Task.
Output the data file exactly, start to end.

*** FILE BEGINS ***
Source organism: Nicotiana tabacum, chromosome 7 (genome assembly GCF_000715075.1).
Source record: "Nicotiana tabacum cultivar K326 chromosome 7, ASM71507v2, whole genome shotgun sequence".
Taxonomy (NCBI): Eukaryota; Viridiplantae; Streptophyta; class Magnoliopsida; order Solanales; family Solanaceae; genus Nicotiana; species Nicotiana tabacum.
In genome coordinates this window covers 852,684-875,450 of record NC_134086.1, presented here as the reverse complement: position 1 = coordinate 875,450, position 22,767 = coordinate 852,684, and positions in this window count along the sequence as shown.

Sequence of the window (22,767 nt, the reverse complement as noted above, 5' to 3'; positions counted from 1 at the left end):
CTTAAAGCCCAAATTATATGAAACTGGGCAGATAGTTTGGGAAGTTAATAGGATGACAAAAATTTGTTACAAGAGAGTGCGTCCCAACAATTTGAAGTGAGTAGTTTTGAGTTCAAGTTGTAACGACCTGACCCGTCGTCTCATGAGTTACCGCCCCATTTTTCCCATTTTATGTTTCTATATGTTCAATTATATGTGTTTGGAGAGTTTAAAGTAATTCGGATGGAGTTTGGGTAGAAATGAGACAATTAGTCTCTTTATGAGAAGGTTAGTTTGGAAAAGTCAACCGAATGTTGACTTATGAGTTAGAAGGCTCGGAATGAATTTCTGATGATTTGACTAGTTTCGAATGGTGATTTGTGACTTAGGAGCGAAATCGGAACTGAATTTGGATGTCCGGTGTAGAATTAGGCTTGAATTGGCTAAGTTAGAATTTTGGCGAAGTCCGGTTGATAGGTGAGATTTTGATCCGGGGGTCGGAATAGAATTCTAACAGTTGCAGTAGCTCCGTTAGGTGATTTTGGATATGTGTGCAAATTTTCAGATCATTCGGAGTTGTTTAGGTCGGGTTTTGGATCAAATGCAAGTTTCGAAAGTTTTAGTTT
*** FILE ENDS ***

Source organism: Nicotiana tabacum, chromosome 7 (genome assembly GCF_000715075.1).
Source record: "Nicotiana tabacum cultivar K326 chromosome 7, ASM71507v2, whole genome shotgun sequence".
Taxonomy (NCBI): Eukaryota; Viridiplantae; Streptophyta; class Magnoliopsida; order Solanales; family Solanaceae; genus Nicotiana; species Nicotiana tabacum.
In genome coordinates this window covers 852,684-875,450 of record NC_134086.1, presented here as the reverse complement: position 1 = coordinate 875,450, position 22,767 = coordinate 852,684, and positions in this window count along the sequence as shown.

Sequence of the window (22,767 nt, the reverse complement as noted above, 5' to 3'; positions counted from 1 at the left end):
CTTAAAGCCCAAATTATATGAAACTGGGCAGATAGTTTGGGAAGTTAATAGGATGACAAAAATTTGTTACAAGAGAGTGCGTCCCAACAATTTGAAGTGAGTAGTTTTGAGTTCAAGTTGTAACGACCTGACCCGTCGTCTCATGAGTTACCGCCCCATTTTTCCCATTTTATGTTTCTATATGTTCAATTATATGTGTTTGGAGAGTTTAAAGTAATTCGGATGGAGTTTGGGTAGAAATGAGACAATTAGTCTCTTTATGAGAAGGTTAGTTTGGAAAAGTCAACCGAATGTTGACTTATGAGTTAGAAGGCTCGGAATGAATTTCTGATGATTTGACTAGTTTCGAATGGTGATTTGTGACTTAGGAGCGAAATCGGAACTGAATTTGGATGTCCGGTGTAGAATTAGGCTTGAATTGGCTAAGTTAGAATTTTGGCGAAGTCCGGTTGATAGGTGAGATTTTGATCCGGGGGTCGGAATAGAATTCTAACAGTTGCAGTAGCTCCGTTAGGTGATTTTGGATATGTGTGCAAATTTTCAGATCATTCGGAGTTGTTTAGGTCGGGTTTTGGATCAAATGCAAGTTTCGAAAGTTTTAGTTT